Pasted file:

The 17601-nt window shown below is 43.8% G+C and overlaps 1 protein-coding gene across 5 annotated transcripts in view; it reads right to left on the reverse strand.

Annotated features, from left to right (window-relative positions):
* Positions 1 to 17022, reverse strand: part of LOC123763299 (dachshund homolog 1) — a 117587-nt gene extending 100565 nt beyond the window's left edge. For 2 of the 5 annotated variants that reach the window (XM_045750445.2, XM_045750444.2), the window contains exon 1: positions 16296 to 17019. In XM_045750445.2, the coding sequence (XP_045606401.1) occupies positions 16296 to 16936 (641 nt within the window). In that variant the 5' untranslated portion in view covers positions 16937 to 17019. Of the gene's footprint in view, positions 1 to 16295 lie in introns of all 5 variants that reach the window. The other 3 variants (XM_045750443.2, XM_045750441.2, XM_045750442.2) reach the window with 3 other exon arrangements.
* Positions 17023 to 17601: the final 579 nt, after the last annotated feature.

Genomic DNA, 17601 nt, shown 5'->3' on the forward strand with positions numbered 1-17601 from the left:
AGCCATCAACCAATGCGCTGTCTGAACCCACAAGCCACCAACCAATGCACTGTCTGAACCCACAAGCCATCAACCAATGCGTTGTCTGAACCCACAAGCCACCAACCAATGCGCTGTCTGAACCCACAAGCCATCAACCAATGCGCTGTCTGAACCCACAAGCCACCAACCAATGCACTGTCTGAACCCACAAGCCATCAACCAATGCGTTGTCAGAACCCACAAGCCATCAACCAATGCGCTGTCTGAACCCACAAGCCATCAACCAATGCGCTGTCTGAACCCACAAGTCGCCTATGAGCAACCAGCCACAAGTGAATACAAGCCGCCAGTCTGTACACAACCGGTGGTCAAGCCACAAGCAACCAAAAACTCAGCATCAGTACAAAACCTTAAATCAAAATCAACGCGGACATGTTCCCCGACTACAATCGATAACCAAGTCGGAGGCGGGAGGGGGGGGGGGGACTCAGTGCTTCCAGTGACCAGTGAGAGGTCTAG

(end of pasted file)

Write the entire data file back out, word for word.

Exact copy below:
The 17601-nt window shown below is 43.8% G+C and overlaps 1 protein-coding gene across 5 annotated transcripts in view; it reads right to left on the reverse strand.

Annotated features, from left to right (window-relative positions):
* Positions 1 to 17022, reverse strand: part of LOC123763299 (dachshund homolog 1) — a 117587-nt gene extending 100565 nt beyond the window's left edge. For 2 of the 5 annotated variants that reach the window (XM_045750445.2, XM_045750444.2), the window contains exon 1: positions 16296 to 17019. In XM_045750445.2, the coding sequence (XP_045606401.1) occupies positions 16296 to 16936 (641 nt within the window). In that variant the 5' untranslated portion in view covers positions 16937 to 17019. Of the gene's footprint in view, positions 1 to 16295 lie in introns of all 5 variants that reach the window. The other 3 variants (XM_045750443.2, XM_045750441.2, XM_045750442.2) reach the window with 3 other exon arrangements.
* Positions 17023 to 17601: the final 579 nt, after the last annotated feature.

Genomic DNA, 17601 nt, shown 5'->3' on the forward strand with positions numbered 1-17601 from the left:
AGCCATCAACCAATGCGCTGTCTGAACCCACAAGCCACCAACCAATGCACTGTCTGAACCCACAAGCCATCAACCAATGCGTTGTCTGAACCCACAAGCCACCAACCAATGCGCTGTCTGAACCCACAAGCCATCAACCAATGCGCTGTCTGAACCCACAAGCCACCAACCAATGCACTGTCTGAACCCACAAGCCATCAACCAATGCGTTGTCAGAACCCACAAGCCATCAACCAATGCGCTGTCTGAACCCACAAGCCATCAACCAATGCGCTGTCTGAACCCACAAGTCGCCTATGAGCAACCAGCCACAAGTGAATACAAGCCGCCAGTCTGTACACAACCGGTGGTCAAGCCACAAGCAACCAAAAACTCAGCATCAGTACAAAACCTTAAATCAAAATCAACGCGGACATGTTCCCCGACTACAATCGATAACCAAGTCGGAGGCGGGAGGGGGGGGGGGGACTCAGTGCTTCCAGTGACCAGTGAGAGGTCTAG